# If p is a prime with p > 5, then 5 is a quadratic residue modulo p if and only if the last decimal digit of p is 1 or 9.

Use the law of quadratic reciprocity to show that if p is a prime with p > 5, then 5 is a quadratic residue modulo p if and only if the last decimal digit of p is 1 or 9.

So far, I got x$^2$ = 5(mod) and p = 1(mod10) or p = 9(mod10)

Let $p$ be a prime greater than $5$. Since $5\equiv 1\pmod{4}$, by Quadratic Reciprocity the Legendre symbol $(5/p)$ is equal to $(p/5)$.

But $(p/5)=(a/5)$, where $a$ is the remainder of $p$ on division by $5$.

Note that $(1/5)=1$ and $(4/5)=1$ and $(2/5)=(3/5)=-1$.

So $5$ is a QR of the prime $p\gt 5$ if and only if $p\equiv 1\pmod{5}$ or if $p\equiv 4\pmod{5}$.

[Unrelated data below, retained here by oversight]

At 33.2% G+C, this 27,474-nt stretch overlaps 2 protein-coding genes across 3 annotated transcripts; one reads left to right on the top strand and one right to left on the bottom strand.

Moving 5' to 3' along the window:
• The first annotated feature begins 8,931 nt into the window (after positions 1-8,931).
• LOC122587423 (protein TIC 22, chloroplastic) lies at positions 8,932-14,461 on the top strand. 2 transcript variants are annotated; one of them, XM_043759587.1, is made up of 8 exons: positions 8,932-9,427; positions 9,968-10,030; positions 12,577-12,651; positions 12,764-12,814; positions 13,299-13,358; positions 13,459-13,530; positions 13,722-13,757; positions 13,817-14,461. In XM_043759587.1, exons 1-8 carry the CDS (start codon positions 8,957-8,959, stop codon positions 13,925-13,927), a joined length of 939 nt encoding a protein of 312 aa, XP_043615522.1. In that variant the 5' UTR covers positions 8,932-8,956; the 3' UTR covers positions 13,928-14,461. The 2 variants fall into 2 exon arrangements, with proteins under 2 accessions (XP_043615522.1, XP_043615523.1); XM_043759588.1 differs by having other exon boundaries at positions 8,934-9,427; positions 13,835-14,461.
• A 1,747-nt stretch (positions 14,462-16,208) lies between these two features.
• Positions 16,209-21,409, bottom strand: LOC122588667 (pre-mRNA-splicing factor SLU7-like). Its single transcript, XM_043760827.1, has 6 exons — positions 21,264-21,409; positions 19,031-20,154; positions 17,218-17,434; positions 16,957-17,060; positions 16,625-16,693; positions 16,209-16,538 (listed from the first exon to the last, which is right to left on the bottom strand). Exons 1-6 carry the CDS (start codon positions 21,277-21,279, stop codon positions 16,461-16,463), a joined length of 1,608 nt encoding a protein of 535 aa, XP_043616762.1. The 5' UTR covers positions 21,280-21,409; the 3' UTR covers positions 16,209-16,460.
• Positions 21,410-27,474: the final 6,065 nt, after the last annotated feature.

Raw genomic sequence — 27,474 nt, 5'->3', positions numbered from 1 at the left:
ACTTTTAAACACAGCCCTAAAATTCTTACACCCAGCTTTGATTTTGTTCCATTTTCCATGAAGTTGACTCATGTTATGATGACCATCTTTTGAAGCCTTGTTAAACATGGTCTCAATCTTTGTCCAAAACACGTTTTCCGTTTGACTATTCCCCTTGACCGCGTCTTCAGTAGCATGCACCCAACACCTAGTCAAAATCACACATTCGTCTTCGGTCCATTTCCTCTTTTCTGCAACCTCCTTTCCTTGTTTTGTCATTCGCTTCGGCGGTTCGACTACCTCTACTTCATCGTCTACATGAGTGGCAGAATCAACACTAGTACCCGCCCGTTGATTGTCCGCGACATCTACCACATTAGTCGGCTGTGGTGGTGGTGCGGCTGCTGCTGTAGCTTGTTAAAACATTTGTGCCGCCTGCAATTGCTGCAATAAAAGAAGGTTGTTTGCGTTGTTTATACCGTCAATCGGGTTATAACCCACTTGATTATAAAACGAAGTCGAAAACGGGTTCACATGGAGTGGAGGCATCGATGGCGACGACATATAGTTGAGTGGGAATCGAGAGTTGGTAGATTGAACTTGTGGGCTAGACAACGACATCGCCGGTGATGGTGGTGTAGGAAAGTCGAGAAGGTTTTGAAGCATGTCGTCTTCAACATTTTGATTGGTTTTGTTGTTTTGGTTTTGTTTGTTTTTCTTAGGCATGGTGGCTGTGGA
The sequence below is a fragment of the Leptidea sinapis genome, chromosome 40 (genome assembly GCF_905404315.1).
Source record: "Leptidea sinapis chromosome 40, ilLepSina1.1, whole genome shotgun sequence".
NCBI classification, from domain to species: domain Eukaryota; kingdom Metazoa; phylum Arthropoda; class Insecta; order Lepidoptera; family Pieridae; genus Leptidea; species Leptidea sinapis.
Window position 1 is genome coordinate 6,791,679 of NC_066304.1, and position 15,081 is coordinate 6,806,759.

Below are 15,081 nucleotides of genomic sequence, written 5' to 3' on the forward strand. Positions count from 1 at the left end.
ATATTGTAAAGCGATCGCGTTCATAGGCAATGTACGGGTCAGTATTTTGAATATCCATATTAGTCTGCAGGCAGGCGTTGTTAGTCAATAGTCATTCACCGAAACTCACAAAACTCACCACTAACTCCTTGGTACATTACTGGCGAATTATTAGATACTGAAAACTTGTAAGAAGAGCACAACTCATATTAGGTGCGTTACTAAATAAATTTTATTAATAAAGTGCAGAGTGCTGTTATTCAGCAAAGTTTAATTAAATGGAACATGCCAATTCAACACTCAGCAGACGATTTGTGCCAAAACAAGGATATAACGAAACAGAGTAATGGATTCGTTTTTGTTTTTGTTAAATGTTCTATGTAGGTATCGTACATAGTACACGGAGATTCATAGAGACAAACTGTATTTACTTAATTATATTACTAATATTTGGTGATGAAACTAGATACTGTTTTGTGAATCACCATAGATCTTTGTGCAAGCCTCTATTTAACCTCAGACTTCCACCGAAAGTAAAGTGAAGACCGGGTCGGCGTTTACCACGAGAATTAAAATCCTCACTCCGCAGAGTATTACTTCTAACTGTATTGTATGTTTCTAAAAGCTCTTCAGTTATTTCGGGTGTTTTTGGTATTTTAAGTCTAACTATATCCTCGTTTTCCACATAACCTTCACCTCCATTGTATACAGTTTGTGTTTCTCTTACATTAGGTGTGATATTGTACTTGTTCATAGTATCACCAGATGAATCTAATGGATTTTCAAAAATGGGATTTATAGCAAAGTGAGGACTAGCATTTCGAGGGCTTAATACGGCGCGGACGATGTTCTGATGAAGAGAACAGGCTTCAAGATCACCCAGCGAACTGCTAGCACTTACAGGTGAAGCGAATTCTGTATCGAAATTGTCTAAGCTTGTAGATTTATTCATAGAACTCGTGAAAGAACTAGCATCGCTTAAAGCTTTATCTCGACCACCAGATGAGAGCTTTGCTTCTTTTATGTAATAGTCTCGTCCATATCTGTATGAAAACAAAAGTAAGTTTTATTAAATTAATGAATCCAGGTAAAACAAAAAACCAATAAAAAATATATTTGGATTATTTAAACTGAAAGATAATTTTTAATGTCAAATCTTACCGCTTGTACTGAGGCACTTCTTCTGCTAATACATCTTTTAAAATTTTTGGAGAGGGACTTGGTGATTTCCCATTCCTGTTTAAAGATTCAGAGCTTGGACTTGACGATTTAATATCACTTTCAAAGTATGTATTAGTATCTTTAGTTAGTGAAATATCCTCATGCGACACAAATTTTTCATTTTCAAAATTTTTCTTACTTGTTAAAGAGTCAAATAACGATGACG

Since $p$ is odd, this is the case if and only if $p\equiv 1\pmod{10}$ or $p\equiv 9\pmod{10}$.

Using QR, you have that

$$\begin{cases}5=1\pmod 4\\{}\\p=*...*9\;\text{ a prime}\end{cases}\;\;\implies p=4\pmod 5\;,\;\text{ so}\;\;\left(\frac5p\right)=\left(\frac p5\right)=\left(\frac45\right)=1$$

Likewise if the last digit is one, then $\;p=1\pmod 5\;$ and thus a quadratic residue